Wednesday, July 29, 2009

Mixed Mushrooms with Tofu in Claypot (三菇豆腐煲)


I need to get rid of my "spare tire" hanging there on my belly --> a side effect of baking and eating too much recently.

I decided to cook more vegetable and less meat (Tom can't live without meat (Editor's Note: Vegetarians are weird. Vegans doubly so.)), so I grabbed different kinds of vegetable and mushroom from the stores. Do you guys know that by consuming more fresh mushroom, your skin will be smoother? I am not sure if this works for you. I did have this experience while I was working in China few years ago. The cook in our hostel cooked at least 5~8 mushroom meals in a week.

Cute little beech mushroom!!

At that time, I was not a big fan of mushroom, but I did not have too much choices to eat. After several weeks of working there, I noticed that my skin of my arms and hands turned smoother (usually rough like sand paper.. lol), I started to cook and consume more fresh mushrooms afterward... hehehe... women --- beauty first!

You can cook this dish with any kind of fresh mushroom available. Amount of uses is adjustable to your personal liking. You don't have to serve it in a clay pot if you don't have one.

Ingredients :

1. 10 white mushroom - sliced
2. 1 stalk abalone mushroom - sliced
3. 1 small bunch of beech mushroom - separated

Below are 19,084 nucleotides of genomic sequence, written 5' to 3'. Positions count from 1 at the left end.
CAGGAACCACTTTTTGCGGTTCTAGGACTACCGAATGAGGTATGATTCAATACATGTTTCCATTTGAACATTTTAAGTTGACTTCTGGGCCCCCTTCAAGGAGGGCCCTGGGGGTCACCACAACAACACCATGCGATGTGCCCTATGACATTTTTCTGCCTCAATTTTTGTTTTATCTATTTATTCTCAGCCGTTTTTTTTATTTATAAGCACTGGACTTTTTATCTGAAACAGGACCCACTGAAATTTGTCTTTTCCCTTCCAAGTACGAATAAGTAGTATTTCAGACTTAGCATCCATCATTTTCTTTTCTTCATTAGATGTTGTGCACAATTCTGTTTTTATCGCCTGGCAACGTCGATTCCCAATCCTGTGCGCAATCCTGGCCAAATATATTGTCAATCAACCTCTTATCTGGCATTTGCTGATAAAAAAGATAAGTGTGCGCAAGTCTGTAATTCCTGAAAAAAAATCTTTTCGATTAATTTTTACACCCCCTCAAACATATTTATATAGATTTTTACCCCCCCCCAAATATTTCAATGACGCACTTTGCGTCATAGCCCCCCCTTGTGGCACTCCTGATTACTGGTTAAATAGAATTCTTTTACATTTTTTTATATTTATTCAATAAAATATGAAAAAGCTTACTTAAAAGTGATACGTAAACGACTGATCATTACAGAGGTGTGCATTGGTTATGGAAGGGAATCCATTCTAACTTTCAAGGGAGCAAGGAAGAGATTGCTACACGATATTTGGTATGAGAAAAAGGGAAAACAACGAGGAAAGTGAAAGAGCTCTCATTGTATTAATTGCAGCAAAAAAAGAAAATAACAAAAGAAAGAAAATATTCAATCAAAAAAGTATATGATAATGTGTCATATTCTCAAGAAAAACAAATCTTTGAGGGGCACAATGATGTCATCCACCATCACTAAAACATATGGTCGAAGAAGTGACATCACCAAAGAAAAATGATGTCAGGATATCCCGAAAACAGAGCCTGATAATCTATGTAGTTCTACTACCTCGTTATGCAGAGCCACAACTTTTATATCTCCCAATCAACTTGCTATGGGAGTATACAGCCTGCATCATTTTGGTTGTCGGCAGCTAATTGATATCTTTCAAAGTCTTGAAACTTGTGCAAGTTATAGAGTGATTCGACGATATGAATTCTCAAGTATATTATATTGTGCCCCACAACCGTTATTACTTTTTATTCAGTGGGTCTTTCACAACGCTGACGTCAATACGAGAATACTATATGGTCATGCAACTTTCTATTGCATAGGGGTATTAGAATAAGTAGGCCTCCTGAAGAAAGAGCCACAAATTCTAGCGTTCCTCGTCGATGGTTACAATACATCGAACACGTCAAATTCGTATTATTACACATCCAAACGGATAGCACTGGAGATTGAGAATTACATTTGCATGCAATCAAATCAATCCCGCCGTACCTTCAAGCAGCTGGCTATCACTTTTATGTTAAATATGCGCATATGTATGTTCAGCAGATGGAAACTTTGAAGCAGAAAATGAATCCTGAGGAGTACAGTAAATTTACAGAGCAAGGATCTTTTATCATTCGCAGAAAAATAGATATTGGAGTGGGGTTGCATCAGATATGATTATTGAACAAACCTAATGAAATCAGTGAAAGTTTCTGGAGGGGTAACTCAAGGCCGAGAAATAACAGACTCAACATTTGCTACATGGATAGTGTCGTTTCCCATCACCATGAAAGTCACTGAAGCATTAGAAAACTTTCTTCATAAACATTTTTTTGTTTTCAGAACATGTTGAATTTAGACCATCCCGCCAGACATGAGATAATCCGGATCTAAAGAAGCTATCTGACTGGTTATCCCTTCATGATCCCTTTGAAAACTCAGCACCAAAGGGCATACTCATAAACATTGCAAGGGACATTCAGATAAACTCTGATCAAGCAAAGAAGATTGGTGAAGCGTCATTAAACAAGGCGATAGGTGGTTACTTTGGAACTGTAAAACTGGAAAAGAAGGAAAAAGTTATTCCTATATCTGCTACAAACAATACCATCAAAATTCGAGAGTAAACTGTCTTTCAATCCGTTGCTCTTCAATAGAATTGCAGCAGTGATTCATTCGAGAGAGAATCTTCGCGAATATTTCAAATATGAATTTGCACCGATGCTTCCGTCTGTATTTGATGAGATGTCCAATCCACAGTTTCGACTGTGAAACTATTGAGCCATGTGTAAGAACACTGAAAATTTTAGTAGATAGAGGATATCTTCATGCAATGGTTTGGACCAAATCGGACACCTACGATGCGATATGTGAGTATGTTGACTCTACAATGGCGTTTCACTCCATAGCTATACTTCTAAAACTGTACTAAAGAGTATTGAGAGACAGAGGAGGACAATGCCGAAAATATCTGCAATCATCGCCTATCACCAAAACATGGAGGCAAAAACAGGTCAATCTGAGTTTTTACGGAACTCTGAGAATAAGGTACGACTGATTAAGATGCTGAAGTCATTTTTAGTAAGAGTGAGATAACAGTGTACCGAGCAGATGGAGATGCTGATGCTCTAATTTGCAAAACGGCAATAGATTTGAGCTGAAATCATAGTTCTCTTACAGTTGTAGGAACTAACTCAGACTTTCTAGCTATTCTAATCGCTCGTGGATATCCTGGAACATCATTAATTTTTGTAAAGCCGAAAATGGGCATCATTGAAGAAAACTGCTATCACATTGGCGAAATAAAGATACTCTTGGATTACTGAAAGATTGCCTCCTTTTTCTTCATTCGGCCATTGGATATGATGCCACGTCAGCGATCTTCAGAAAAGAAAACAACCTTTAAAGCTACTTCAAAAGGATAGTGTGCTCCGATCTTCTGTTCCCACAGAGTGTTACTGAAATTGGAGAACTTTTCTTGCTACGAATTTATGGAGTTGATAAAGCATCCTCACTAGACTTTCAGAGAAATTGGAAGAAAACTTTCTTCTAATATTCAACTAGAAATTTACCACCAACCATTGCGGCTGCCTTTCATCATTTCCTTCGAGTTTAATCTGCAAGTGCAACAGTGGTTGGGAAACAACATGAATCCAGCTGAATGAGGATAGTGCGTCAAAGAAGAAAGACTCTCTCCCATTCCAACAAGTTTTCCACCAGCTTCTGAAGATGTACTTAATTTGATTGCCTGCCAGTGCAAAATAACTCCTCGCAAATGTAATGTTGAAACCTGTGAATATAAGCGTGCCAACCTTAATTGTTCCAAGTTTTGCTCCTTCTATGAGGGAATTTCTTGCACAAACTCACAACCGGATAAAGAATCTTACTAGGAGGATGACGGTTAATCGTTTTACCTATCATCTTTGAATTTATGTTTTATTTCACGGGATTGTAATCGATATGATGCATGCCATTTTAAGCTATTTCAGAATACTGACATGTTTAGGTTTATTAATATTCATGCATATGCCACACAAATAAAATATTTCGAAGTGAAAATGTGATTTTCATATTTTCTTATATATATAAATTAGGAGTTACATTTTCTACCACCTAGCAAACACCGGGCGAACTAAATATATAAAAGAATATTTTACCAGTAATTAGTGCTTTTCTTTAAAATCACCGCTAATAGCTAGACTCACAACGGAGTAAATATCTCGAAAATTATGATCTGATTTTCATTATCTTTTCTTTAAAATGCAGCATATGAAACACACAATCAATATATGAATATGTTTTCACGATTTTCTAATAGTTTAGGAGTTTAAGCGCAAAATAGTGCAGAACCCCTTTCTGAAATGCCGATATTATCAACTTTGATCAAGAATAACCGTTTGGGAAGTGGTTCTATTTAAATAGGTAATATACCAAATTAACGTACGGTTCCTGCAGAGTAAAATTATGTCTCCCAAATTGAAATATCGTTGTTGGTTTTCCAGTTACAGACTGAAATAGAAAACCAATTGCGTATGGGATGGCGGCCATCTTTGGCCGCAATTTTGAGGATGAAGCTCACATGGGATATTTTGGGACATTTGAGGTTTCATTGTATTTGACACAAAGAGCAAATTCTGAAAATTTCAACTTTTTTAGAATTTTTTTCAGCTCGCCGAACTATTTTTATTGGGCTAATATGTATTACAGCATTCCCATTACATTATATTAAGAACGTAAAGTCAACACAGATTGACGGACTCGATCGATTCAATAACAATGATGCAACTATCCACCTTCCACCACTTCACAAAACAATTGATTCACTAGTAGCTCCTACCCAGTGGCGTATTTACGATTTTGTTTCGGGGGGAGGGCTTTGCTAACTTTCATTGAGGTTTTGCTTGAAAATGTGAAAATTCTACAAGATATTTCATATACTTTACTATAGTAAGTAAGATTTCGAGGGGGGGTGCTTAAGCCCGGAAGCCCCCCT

4. few pieces of fresh black fungus (can use pre-soaked dried black fungus too)
5. Some snow pea
6. 150g silken/soft tofu - cut to10cm thick slices
7. 3~5 cloves garlic - crushed or chopped
8. 1 tsp oyster sauce
9. Salt to taste
10. 2~3 tbsp water
11. Some Chinese celery for garnishing

1. Heat a lightly greased frying pan.
2. Brown the garlic, stir in ingredients # 1~4. cook for 2~3 minutes over high heat.
3. Add in snow pea, oyster sauce, continue to another 1~2 minutes.
4. Salt to taste, add some water if needed.
5. Transfer the mushroom to a clay pot, add in tofu, bring to boil.
6. Remove from heat, garnish with some Chinese celery when serve.


  1. i like the sound of this, but i'm not sure what a "beech" mushroom is or what it's called here in the U.S.

  2. Hi Justin, I am in Arizona, the local Asian markets here call it "beech" mushroom, I think you may find it in NY too. If you search at Google images and wikipedia, you can find out more about it.


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